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The sustained phase of tyrosine hydroxylase activation in vivo
journal contributionposted on 2022-11-30, 03:33 authored by L K Ong, Luba SominskyLuba Sominsky, P W Dickson, D M Hodgson, P R Dunkley
Tyrosine hydroxylase (TH) is the rate-limiting enzyme in the biosynthetic pathway for catecholamine synthesis. Stress triggers an increase in TH activity, resulting in increased release of catecholamines from both neurons and the adrenal medulla. In response to stress three phases of TH activation have been identified (acute, sustained and chronic) and each phase has a unique mechanism. The acute and chronic phases have been studied in vivo in a number of animal models, but to date the sustained phase has only been characterised in vitro. We aimed to investigate the effects of dual exposure to lipopolysaccharide (LPS) in neonatal rats on TH protein, TH phosphorylation at serine residues 19, 31 and 40 and TH activity in the adrenal gland over the sustained phase. Wistar rats were administered LPS (0.05 mg/kg, intraperitoneal injection) or an equivolume of non-pyrogenic saline on days 3 and 5 postpartum. Adrenal glands were collected at 4, 24 and 48 h after the drug exposure on day 5. Neonatal LPS treatment resulted in increases in TH phosphorylation of Ser40 at 4 and 24 h, TH phosphorylation of Ser31 at 24 h, TH activity at 4 and 24 h and TH protein at 48 h. We therefore have provided evidence for the first time that TH phosphorylation at Ser31 and Ser40 occurs for up to 24 h in vivo and leads to TH activation independent of TH protein synthesis, suggesting that the sustained phase of TH activation occurs in vivo.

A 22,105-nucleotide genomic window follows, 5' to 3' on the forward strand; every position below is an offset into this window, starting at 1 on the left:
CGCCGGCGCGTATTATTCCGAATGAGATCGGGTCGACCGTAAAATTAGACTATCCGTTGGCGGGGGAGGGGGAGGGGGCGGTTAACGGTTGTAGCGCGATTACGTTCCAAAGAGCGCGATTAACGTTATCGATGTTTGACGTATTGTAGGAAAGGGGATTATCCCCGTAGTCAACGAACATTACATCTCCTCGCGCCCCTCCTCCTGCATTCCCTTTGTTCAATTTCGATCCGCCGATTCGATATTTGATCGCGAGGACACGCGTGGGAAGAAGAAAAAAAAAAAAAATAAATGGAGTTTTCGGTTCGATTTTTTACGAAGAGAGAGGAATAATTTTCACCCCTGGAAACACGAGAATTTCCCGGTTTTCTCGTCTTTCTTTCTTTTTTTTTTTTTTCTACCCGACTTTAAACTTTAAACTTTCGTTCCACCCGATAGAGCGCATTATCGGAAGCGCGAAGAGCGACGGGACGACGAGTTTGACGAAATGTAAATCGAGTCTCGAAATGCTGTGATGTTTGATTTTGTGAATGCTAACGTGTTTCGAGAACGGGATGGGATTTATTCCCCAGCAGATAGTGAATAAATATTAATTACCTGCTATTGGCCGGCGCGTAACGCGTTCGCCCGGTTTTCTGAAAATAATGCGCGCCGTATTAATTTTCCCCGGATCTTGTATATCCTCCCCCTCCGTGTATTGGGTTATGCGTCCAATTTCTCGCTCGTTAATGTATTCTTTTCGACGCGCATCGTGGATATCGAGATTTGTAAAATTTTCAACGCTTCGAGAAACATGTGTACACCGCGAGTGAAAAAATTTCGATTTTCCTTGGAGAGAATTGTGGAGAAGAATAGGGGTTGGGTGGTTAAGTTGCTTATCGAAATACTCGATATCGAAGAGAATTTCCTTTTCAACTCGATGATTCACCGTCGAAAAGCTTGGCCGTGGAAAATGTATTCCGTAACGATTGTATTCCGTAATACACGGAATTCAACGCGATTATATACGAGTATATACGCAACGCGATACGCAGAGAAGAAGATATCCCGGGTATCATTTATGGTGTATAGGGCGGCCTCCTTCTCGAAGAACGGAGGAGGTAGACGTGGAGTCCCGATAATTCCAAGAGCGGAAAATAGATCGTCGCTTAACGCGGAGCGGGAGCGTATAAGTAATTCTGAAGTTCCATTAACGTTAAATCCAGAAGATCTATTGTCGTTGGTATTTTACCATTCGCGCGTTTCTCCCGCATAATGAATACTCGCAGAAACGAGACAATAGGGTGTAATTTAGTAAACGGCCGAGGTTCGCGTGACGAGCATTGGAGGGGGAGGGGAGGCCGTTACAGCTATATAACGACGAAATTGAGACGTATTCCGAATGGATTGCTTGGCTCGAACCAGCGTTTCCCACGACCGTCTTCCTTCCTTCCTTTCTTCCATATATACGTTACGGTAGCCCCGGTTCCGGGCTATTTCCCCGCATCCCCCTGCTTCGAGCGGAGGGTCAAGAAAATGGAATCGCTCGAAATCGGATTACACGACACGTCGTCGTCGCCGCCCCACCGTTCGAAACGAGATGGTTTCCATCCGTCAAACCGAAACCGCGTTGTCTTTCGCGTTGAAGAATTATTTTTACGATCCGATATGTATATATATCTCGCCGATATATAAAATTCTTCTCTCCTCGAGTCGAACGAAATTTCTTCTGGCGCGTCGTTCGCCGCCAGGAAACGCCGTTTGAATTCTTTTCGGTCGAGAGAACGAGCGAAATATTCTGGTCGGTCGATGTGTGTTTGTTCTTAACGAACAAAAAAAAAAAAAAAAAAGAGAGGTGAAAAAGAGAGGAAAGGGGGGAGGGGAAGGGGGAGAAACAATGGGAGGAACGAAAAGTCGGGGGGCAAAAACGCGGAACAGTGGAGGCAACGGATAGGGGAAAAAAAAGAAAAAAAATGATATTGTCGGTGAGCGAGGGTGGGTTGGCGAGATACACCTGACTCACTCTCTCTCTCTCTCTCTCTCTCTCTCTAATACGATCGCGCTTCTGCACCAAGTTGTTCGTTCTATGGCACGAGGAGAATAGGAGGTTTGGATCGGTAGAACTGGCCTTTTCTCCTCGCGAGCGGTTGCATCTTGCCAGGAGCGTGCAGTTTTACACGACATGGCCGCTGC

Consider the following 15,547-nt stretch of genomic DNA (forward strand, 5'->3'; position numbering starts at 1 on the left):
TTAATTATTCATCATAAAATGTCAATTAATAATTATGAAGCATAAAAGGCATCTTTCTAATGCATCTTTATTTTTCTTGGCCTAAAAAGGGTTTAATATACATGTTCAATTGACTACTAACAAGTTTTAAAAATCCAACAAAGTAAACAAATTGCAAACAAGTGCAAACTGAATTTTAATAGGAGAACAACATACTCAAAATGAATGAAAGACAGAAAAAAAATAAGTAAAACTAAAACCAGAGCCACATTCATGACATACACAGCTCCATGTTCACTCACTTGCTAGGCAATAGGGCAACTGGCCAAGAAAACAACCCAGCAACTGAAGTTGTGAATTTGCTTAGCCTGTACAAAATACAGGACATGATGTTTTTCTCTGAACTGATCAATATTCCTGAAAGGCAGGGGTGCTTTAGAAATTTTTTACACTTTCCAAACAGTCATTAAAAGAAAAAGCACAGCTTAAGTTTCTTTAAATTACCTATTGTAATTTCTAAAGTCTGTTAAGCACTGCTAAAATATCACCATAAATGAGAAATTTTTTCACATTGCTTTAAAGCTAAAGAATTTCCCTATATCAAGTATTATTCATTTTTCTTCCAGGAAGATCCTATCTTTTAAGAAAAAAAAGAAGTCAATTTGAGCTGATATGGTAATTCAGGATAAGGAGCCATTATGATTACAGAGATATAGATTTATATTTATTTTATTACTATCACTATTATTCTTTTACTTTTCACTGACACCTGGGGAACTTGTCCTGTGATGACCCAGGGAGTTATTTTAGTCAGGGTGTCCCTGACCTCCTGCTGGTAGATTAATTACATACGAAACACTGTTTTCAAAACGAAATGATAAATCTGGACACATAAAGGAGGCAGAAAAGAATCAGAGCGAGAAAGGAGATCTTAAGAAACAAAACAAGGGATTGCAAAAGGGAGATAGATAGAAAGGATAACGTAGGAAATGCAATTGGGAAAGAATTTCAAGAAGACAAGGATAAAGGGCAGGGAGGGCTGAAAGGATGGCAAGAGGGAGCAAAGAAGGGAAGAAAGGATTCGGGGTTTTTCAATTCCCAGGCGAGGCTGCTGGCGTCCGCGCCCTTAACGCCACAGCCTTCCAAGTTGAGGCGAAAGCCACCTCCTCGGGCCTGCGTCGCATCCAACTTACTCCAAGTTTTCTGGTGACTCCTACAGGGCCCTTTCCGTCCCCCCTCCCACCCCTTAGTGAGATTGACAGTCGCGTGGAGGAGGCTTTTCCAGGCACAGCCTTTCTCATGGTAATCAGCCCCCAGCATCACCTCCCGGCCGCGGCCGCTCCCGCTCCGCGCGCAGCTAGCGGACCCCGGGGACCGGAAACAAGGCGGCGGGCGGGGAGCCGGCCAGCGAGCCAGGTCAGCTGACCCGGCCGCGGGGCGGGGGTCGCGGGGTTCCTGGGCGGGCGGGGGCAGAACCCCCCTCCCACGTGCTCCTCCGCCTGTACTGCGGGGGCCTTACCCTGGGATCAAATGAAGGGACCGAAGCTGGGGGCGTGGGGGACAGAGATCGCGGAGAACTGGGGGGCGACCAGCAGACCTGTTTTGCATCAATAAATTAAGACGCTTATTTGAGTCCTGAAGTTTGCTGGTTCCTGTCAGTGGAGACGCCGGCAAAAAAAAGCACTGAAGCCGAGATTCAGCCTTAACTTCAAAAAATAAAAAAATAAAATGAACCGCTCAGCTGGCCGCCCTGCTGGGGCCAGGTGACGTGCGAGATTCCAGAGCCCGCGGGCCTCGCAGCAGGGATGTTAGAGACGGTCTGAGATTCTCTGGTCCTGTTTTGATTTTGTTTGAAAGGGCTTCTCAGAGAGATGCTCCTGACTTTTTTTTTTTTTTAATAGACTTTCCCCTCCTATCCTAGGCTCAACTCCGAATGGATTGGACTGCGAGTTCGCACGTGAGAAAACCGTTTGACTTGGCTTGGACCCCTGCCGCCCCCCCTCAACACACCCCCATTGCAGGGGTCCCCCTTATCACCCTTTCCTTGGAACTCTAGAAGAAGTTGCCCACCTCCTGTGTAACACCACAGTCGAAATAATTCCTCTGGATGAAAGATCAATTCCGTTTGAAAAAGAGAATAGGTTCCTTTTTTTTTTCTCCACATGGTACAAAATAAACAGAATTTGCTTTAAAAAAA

Pagination1938 - 1943
Publication classificationC1.1 Refereed article in a scholarly journal
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Science & TechnologyLife Sciences & BiomedicineBiochemistry & Molecular BiologyNeurosciencesNeurosciences & NeurologyLPSTyrosine hydroxylaseAdrenal glandSustained phosphorylationGENE-EXPRESSIONADRENAL-MEDULLACATECHOLAMINERGIC SYSTEMSIMMOBILIZATION STRESSCHROMAFFIN CELLSEXPOSURE ALTERSLOCUS-COERULEUSRAT-BRAINPHOSPHORYLATIONPROTEIN